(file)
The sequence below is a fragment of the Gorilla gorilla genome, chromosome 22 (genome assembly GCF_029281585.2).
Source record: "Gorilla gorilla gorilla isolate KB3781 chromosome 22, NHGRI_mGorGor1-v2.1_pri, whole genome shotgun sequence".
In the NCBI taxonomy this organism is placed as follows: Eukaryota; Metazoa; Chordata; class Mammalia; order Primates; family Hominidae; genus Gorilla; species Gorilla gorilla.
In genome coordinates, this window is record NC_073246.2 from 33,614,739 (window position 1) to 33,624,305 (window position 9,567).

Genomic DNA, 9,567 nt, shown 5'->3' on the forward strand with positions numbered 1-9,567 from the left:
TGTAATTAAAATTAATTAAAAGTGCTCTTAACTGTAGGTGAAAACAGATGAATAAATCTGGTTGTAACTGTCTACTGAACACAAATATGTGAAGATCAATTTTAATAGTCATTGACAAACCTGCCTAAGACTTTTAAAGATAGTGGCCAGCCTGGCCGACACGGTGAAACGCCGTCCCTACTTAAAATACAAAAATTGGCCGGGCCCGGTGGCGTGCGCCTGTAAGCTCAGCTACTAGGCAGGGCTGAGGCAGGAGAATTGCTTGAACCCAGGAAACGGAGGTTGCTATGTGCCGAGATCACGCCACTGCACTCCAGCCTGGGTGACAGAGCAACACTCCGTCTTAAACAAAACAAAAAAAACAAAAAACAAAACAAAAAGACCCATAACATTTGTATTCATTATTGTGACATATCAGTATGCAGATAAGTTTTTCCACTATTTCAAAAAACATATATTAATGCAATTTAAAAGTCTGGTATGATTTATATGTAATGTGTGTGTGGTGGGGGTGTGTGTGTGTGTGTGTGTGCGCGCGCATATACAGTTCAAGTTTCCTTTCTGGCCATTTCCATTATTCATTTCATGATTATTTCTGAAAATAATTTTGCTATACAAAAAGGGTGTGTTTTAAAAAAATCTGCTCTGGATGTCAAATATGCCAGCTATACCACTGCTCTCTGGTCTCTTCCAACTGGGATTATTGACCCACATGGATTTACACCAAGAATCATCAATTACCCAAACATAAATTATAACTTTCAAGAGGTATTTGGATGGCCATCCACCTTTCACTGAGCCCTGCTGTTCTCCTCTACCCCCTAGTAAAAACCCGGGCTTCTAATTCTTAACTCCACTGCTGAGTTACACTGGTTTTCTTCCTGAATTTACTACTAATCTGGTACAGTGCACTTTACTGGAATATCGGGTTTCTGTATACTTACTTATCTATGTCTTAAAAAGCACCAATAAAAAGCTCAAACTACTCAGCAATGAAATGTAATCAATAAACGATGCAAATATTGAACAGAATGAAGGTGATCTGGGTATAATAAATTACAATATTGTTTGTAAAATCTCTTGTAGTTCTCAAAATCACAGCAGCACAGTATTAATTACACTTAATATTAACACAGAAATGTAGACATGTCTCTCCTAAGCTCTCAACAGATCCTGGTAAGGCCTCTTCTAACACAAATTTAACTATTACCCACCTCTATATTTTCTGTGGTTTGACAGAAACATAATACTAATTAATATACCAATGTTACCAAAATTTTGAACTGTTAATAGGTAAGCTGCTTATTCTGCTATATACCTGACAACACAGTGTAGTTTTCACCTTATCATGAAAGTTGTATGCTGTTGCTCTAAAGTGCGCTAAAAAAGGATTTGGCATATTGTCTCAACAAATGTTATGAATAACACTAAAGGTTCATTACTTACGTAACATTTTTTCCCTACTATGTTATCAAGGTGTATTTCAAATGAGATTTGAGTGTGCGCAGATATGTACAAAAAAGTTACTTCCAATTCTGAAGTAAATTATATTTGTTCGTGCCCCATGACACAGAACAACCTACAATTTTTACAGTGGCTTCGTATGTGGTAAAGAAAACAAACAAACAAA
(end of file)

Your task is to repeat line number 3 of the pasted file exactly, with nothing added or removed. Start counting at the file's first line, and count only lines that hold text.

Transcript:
In the NCBI taxonomy this organism is placed as follows: Eukaryota; Metazoa; Chordata; class Mammalia; order Primates; family Hominidae; genus Gorilla; species Gorilla gorilla.